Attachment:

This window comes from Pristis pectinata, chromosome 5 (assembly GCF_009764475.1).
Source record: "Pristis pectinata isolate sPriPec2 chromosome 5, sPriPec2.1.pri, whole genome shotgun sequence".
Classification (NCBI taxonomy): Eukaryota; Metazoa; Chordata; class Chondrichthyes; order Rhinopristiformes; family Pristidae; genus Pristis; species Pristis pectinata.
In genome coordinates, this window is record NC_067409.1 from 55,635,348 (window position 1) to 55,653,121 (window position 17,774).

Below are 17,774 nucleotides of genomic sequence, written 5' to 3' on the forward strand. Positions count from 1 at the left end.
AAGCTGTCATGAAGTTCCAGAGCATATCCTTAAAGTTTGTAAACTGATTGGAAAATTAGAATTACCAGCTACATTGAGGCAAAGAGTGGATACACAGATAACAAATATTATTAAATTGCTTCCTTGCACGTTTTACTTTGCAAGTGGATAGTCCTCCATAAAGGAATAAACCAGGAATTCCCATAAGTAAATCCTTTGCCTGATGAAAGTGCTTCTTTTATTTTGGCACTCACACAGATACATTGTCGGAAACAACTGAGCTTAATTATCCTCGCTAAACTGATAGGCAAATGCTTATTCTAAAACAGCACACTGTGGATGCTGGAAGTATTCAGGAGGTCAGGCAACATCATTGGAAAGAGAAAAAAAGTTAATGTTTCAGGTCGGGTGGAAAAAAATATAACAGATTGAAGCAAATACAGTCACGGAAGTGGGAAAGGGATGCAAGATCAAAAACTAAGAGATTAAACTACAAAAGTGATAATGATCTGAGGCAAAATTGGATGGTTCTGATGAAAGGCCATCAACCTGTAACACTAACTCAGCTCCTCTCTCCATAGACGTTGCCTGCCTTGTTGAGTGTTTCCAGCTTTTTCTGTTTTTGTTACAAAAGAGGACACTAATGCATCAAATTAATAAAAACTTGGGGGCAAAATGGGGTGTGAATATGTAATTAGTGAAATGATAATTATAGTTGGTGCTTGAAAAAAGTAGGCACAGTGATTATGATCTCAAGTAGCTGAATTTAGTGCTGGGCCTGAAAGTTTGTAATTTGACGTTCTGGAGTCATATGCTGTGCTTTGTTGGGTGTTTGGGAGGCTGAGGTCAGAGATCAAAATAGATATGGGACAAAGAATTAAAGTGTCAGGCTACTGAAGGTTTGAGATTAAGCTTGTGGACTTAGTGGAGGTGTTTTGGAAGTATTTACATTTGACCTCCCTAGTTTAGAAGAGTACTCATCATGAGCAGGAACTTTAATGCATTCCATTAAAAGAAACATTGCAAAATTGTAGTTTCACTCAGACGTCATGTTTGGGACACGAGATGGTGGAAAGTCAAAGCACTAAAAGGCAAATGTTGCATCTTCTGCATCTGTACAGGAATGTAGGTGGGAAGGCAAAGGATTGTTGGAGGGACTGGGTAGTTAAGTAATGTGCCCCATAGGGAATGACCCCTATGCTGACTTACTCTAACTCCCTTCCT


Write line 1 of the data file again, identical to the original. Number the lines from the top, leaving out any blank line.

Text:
This window comes from Pristis pectinata, chromosome 5 (assembly GCF_009764475.1).